Who wants to become a substitute teacher? School districts can’t find enough.
In the Spring, to entice more college graduates into working as substitute teachers, the Wauwatosa School District hit the phones. First, school principals personally invited parents with bachelor’s degrees to consider becoming a sub, even if just for their children’s school. Then the district offered to pay the $100 fee for a teaching license – after five days on the job – and bumped up subs’ pay from $90 a day to $100. “We just really started targeting people,” says Superintendent Phil Ertl, and the tactics began to pay off. About 100 candidates turned up at an orientation, where a majority went on to become district subs.
“We can’t keep having one high school with five teachers uncovered,” says Ertl.
Wauwatosa, like other area districts, has struggled in recent months with finding enough subs to fill in for sick or absent teachers. The effects are potentially huge: a day’s lesson turned into a study hall, or a roomful of students squeezed into another overcrowded classroom. To cut down on absences, Wauwatosa has also reduced its number of in-service days for teachers.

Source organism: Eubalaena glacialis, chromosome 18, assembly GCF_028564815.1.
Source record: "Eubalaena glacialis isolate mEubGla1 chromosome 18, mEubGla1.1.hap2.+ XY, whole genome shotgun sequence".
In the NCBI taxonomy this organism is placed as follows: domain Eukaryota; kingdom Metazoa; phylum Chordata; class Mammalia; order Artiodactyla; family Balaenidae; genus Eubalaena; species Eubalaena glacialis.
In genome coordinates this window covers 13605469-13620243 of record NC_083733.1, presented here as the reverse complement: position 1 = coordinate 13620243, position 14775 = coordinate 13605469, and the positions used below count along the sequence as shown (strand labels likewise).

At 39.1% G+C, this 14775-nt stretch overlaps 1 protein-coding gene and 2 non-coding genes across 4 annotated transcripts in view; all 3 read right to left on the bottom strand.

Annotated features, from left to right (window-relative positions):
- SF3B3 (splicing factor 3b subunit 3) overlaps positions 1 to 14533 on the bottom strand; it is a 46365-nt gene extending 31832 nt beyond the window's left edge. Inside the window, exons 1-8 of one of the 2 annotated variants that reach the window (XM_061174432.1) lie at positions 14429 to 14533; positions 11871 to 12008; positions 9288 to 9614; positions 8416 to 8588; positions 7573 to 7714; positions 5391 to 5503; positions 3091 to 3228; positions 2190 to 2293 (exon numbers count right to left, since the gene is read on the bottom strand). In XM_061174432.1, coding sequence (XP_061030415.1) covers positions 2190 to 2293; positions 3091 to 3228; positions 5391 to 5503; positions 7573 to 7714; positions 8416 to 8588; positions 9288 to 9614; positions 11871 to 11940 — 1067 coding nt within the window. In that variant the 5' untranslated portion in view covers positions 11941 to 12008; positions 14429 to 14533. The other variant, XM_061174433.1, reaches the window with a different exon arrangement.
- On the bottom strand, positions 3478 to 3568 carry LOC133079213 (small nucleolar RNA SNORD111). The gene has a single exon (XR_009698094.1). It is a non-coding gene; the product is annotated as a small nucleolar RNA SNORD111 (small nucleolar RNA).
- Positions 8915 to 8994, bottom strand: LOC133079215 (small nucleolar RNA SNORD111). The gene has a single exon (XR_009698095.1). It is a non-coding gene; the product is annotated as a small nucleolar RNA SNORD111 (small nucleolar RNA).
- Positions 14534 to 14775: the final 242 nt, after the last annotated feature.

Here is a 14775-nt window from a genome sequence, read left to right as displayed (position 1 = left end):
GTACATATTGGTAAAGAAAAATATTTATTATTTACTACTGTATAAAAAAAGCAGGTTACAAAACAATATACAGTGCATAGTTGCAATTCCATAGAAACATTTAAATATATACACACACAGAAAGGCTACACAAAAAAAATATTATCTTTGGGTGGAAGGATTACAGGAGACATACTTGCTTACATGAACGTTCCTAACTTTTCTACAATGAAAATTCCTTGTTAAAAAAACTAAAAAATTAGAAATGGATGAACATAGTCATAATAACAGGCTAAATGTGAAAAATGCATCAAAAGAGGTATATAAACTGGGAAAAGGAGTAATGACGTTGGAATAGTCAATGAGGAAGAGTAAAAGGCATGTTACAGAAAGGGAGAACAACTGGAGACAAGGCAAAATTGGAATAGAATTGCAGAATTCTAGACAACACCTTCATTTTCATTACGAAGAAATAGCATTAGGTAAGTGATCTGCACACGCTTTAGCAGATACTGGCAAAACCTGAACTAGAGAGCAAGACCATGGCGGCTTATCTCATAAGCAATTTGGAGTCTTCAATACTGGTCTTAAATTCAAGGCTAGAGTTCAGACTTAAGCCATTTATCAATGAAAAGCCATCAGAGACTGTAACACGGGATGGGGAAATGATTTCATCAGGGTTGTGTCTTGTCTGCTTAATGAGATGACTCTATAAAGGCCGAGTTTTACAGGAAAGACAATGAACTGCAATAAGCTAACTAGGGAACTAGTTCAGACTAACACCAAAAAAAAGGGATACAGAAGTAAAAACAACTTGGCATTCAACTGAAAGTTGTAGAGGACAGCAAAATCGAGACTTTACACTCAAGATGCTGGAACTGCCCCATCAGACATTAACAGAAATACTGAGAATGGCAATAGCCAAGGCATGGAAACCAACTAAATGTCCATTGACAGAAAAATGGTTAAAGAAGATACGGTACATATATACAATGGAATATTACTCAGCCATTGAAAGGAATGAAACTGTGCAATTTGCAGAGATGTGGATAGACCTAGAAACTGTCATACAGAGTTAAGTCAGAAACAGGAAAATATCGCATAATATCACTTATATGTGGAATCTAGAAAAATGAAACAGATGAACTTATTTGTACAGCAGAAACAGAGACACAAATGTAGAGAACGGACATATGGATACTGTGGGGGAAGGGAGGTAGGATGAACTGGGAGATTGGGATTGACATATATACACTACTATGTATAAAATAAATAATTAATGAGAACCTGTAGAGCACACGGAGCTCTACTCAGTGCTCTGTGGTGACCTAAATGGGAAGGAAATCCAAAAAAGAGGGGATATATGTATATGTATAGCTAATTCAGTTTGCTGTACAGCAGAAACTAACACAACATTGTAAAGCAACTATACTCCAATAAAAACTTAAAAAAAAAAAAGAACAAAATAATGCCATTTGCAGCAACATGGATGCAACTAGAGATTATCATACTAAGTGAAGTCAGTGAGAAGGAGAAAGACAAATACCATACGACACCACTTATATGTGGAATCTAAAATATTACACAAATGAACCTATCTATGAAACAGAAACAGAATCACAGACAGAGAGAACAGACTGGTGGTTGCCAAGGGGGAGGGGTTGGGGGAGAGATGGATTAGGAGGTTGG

In some ways, deploying an army of subs has never been easier. Once scheduled by early-morning phone calls, subs are now placed in many districts using an online system called Aesop that partially automates the process, giving each school a list of fully credentialed stand-ins.
Milwaukee Public Schools, which now pays a very competitive $158 a day for subbing, recruits aggressively for new subs, according to Pepper LaMothe, who manages recruitment for the district.
“As the economy has gotten better,” she says, “a number of our substitute teachers have been able to identify jobs in their chosen field,” narrowing the labor pool. Last year, MPS filled 85 percent of teacher absences, leaving some 15 percent empty.
The situation at Elmbrook School District (which pays $100 a day) is a bit tougher, and officials are considering whether to hire subs through the Cooperative Educational Service Agencies Statewide Network “if our shortage continues,” according to Superintendent Mark Hansen.
“Being a substitute teacher is difficult, being in charge of 30, 40, maybe 50 people in a classroom,” says Kim Schroeder, president of Milwaukee Teachers’ Education Association. Ironically, subs don’t get their own sick days, and they don’t receive health insurance, even if they work a full-time schedule. “They’re kind of like the quiet heroes,” he says. “If a substitute does his or her job well, nobody else notices. But if they don’t, the entire building knows.”